For a long time wood was the principal substance used by man for building his home and provided the means to furnish it as well as the utensils to use in it. Even in this atomic age, wood is still a vitally important commodity commanding high prices and requiring large-resources of space and manpower for its production. Wood is very often used directly, the nature of use depending on the type of wood itself, but the use of’processed’ wood and wood products is discussed here.
The paper used for newspapers and books is very often manufactured from wood pulp that was once part of a forest in Scandinavia, Canada or USA. About 80 million tons of pulp are produced annually throughout the world, half to make paper other than newsprint, onethird for cardboard and about one-sixth for newsprint. Pulp is produced mainly from softwoods or conifers: two qualities of pulp are obtained, one by mechanical means (grinding) and the other by chemical means (dissolution of binding materials such as lignin to free the cellulose fibres), the latter process giving the best quality paper.
The leather industry depends upon the successful processing of animal hides to produce a tough stable leather, resistant to oxidation, moisture, extreme temperature changes and bacterial attack. An important part of this process is tanning, in which tannins (a complex group of astringent substances found almost universally in plant tissues) are allowed to combine with the proteins in the hides over a period of time which can range from a few hours to several months. Although tannins can be ob- tained from numerous sources, they are most often produced from tree bark by leaching with hot water. The tannin concentrate so produced is then used directly for the tanning process. Oak, chestnut and hemlock trees have been traditional sources of bark for tannin extraction: present-day commercial sources of importance are wattle and mangrove barks and chips of quebracho wood.
Although not directly obtained from wood, rubber can perhaps be considered as a ‘wood product’. Rubber is manufactured from the latex (a milky juice) present in the cells of several species of tropical and subtropical plants. Most important is para rubber obtained from Hevca brasiliensis, a tree first found in the forests of the Amazon and transferred in the nineteenth century to Sri Lanka and Malaysia where eventually over 90 percent of the world’s supply of rubber came to be, and still is, produced. Normally, the latex is obtained by tapping the tree trunk, using variously shaped incisions, and collecting the exuded latex in specially designed cups. After collecting, the latex is coagulated, either by acid or by smoking, and then sold for processing to make the wide variety of.articles that are so familiar to us today. Other plants, including dandelions also produce latex.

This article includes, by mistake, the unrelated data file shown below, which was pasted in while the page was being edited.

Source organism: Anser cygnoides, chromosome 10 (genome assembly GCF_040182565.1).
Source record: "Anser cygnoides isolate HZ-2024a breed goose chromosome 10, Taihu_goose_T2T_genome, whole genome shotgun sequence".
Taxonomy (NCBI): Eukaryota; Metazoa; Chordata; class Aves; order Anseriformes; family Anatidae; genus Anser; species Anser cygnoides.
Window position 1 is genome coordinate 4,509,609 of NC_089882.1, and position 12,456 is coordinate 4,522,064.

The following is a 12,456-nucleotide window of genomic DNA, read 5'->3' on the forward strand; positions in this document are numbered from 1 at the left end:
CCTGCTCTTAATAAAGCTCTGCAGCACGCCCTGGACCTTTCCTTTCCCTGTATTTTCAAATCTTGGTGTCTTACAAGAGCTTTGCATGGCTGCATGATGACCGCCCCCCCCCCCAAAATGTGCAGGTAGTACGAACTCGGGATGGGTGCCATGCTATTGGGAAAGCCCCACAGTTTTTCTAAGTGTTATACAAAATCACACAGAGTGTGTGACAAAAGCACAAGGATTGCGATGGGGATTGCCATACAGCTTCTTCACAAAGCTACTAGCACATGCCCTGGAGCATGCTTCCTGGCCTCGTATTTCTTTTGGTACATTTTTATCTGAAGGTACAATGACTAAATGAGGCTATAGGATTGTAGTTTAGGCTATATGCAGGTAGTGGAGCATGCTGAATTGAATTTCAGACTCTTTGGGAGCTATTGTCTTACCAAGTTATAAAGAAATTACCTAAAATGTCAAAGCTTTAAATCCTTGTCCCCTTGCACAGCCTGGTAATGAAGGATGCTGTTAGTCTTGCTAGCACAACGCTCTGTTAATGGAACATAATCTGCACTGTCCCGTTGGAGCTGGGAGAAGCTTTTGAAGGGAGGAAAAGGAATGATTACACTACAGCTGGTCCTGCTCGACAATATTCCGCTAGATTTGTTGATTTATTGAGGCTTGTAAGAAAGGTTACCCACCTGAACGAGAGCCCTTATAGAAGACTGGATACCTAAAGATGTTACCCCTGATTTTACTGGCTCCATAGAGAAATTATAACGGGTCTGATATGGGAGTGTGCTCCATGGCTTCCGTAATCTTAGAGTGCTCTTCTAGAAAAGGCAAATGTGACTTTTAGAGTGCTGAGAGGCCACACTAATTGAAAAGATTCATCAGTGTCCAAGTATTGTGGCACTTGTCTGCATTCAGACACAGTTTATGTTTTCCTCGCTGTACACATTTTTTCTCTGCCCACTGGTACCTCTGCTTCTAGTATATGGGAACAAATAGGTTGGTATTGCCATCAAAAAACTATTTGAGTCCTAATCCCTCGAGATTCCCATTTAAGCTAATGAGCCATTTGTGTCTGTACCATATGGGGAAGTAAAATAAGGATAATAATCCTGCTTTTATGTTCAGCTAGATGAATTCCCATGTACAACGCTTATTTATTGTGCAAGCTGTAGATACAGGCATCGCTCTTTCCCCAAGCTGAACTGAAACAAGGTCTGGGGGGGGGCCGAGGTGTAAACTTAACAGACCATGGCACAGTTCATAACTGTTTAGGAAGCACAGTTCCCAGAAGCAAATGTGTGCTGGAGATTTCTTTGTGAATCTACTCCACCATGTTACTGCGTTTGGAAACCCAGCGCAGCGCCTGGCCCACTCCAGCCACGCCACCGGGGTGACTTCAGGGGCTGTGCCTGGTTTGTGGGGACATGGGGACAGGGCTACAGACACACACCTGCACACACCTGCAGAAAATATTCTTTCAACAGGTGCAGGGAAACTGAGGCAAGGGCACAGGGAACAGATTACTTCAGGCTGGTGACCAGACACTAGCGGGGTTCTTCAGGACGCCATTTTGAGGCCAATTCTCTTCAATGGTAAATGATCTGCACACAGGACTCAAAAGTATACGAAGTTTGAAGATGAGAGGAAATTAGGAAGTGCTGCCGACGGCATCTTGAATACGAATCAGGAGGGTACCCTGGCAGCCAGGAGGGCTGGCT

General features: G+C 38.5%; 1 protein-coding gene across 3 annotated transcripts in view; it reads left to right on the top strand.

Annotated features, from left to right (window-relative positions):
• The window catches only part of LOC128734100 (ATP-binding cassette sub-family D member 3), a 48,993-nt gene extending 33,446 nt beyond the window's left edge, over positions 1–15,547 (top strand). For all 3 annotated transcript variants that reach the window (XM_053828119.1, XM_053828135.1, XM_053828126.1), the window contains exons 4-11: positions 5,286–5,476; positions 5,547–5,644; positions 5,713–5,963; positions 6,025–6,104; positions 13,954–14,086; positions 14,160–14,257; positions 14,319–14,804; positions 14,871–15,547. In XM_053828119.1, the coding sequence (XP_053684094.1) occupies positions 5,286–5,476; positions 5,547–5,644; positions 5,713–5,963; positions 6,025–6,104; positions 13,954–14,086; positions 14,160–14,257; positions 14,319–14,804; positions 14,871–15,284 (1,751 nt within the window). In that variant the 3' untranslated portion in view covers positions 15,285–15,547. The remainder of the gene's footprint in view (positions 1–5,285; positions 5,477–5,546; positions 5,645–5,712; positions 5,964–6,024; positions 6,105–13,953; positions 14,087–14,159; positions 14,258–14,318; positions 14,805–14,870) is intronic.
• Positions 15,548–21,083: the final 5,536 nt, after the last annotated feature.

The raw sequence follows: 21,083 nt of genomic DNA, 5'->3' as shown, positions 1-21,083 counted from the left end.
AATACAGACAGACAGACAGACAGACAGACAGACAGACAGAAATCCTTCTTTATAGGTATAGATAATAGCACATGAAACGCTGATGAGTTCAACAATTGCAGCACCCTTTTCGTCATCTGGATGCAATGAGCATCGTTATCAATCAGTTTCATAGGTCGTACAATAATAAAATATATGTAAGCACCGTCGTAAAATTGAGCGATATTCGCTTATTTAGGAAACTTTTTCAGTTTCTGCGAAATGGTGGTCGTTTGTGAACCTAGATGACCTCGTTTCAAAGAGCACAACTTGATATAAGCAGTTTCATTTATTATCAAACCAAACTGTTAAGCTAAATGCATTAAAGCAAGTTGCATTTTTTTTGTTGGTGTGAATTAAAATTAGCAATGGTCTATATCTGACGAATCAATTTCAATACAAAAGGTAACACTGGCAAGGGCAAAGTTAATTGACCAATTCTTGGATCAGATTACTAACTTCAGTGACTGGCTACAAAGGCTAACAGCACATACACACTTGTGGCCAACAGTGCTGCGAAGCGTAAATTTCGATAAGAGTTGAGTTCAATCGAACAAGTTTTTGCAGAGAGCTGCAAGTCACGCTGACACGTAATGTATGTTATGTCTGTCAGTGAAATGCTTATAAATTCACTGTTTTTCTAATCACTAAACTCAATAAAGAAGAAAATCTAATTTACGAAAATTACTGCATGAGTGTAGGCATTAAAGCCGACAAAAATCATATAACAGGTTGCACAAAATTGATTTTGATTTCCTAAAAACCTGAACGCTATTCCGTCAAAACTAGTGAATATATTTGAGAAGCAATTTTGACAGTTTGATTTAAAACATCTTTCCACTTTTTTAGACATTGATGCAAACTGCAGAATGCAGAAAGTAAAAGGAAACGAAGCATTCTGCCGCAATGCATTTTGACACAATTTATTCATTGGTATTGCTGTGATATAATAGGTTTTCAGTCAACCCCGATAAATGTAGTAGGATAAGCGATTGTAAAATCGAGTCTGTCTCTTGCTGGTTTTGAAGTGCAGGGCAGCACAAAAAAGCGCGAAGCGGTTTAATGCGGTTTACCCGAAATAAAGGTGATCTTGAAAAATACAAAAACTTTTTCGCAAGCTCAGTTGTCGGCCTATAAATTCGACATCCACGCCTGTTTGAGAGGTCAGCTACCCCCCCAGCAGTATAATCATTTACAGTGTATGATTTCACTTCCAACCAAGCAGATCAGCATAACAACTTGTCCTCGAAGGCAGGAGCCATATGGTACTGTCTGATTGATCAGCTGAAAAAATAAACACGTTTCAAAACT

Other ‘household’ plants
Wood is not the only plant product of material use to the household. Plant products are used to clothe us, to colour our clothes and to perfume our bodies; they provide us with ropes for tying and binding and materials for basket weaving. Although many of these uses have been superseded by the discovery of synthetic substitutes there is nevertheless a sense of nostalgia in many people which encourages the continuation of traditional recipes and methods. Of these, the use of plant extracts for colouring material is perhaps one of the most interesting aspects.
The employment of colour must be as ancient as man himself and for this purpose he has always made extensive use of vegetable dyes. From their rather primitive use on parts of the body, as ornamentation or as protection against evil spirits, their use was developed extensively for dyeing clothes, a method which continues today, although most dyes are now synthetically manufactured.
In western Europe one of the earliest products was woad, a blue dye obtained from Isatis tinctoria involving a very smelly fermentation process. Combination of woad with other natural dyes such as madder powder (red) or weld (yellow) produced a wide range of other colours so that in the Middle Ages woad was referred to as ‘universal dye’. Eventually woad was supplanted by indigo, another blue dye, obtained from the plant Indigqfera tinctoria (actually containing the same blue pigment, now called indigotine) and which had been used in Asia for over 4,000 years.
Of the yellow dyes one of the most sought after was saffron, the principal yellow colouring used by the Greeks and Romans. Saffron is obtained from the yellow stigmas of a blue crocus (sativus) which is cultivated mainly in the Mediterranean area. Because it is only obtained in relatively small quantities (about 8,000 are needed for the production of loog (3 5oz) of dried saffron) the use of saffron as a dye has been replaced by cheaper substitutes, but it is still valued as a food additive.
For producing a red colour one of the most important dyes was obtained from the madder plant (Rubia tinctorum). The red pigment can be extracted from the-stock and may have been first used in India although it was well-known to the Persians and ancient Egyptians. With the advent of modern synthetic dyes the use of madder for dyeing has been superseded although it is still produced in small quantities for artists’ needs (e.g. Madder and Madder Brown).